Professional social networking site LinkedIn is raising the price at which it will sell shares in its forthcoming initial public offering (IPO). The new sale price values the firm at $4.3 billion rather than the earlier $3 billion. This comes in the wake of the fact that comScore reported 65% Y-o-Y increase, from 48 million users in March 2010 to 79 million as of March 2011 in traffic to Linkedin.LinkedIn made $15 million last year. It’s now worth $8 bln. That’s a P/E of 37+. Isn’t that a sign of bubble?
Signs of trouble yet?
In 1999-2000 Dotcom burst, overvalued dotcom – companies, which were not-profitable, went bankrupt and together with it millions of (invested) money and many jobs were lost! No one really knows if there is a bubble until after one pops. Nevertheless, there are many signs of froth. The valuations in Social Media are stretched a bit. Microsoft bought over Skype for $8.5 billion, Goldman Sachs has invested $1.5 billion in Facebook that has valued FB at $84 billion, Groupon is valuated for $15-$20 for its IPO listing. Such valuations are reminiscent of the dotcom bubble which busted 10 years ago.Twitter is being valued at $10billion and more. Zynga, creator of the popular Facebook game FarmVille, is worth more than $5 billion.Yammer, a system for sending Twitter-like messages inside businesses, recently raised $25 million, while investors reportedly signed a check for close to $30 million for a niche blogging site called Tumblr. GroupMe, a new group messaging app for cellphones, raised $9 million. Path, an iPhone app for sharing only photos on a social network limited to just 50 people, received $2.5 million. Its competitor, Picplz, scored $5 million. And those are just within the last few months. The trend accelerate over the last six to nine months. The valuation of Facebook has multiplied by a factor of 7 in the last 12 months.
Dotcom was different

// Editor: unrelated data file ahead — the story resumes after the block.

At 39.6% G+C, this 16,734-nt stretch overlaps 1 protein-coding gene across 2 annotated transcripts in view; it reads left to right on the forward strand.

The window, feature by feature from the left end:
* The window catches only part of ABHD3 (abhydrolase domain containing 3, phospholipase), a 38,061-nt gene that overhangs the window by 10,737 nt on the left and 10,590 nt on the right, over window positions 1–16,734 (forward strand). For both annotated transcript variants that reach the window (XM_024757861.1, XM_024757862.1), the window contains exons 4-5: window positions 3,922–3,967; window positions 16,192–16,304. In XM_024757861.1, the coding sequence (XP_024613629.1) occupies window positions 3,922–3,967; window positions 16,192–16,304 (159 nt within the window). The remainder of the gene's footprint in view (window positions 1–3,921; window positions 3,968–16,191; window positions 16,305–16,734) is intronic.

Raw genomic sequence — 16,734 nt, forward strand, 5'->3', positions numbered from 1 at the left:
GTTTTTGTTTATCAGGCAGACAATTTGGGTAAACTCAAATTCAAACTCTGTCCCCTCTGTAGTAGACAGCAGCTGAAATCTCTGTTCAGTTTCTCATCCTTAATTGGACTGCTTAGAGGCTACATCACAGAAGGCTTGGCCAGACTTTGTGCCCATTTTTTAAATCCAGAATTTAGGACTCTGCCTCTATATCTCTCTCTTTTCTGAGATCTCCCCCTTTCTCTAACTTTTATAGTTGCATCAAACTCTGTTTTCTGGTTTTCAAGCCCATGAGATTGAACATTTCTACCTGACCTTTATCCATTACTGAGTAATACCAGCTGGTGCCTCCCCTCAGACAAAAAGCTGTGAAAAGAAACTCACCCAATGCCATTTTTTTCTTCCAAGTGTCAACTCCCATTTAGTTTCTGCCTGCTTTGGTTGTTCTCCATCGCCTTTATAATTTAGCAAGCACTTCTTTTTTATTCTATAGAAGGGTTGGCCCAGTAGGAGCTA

Back in the ’90s, companies got funded for five times the amount that Tumblr raised and didn’t have anything close to a business model. People were getting $50 to $200 million a pop and it brought down an entire industry. The frenzy is as much the result of simple laws of supply and demand as the herd mentality. Thanks to the constantly falling cost of computing power, a start-up needs less money to get off the ground. More wealthy people are viewing investing in technology as a hobby, which has increased the competition. Investing in technology has become fashionable. It used to be that angel investing was the province of wealthy men. Now its become the province of everyone. Venture capitalists — hungry for growth and troubled by weak returns — are moving toward smaller investments, hoping to catch the next Facebook in its infancy.
Valuations and Companies will need to move with caution
There’s a lot of exuberance in the social media and technology. A lot of the valuations there don’t make a lot of sense.But, most Silicon Valley investors still see no signs of gloom and doom. Start-ups today have robust business models and business cases that make them viable. The Internet ecosystem has also matured. There is more to valuation than just eyeballs. It could be different this time! In 1999 when the bubble happened many companies did not have business models and advertising on the Web was very immature.2010 and onwards, the real challenge for start-ups flush with venture cash would be proving they were worth the investment or risk having to fold their companies.There may not be a big implosion, but down the road there will be a bunch of blood and tears. The music is going to stop and people will realize there aren’t enough chairs for companies to get the next round of financing. The High valuations though may be cheered for are long term liabilities on the entrepreneurs.The key question now is whether they can accelerate their revenue and earnings growth to eventually validate the valuations.
There are elements of the LinkedIn model – recruitment search – which reflect successful models elsewhere.The LinkedIn Valuation is, of course, just an appetiser for the big one – the prospective float of Facebook at some point in the not-too-distant future. How it is priced will provide a clearer picture of whether the possibly irrational exuberance around LinkedIn’s debut was specific to the dynamics of its offer or reflects the broader capitalisation of optimism about the commercial prospects for the major social networks.
A sound business proposition is the ability to under-promise and over-deliver. Currently the Social Networking valuations are very tall promises which make delivery (at such high order) a suspect. What we will need to wait and watch over the next 2 years is the ability of organizations to be able to spin the profits that the valuations oblige them to. If they cannot stand up to the expectations, then we all know that this is a bubble.We live in interesting times, dont we?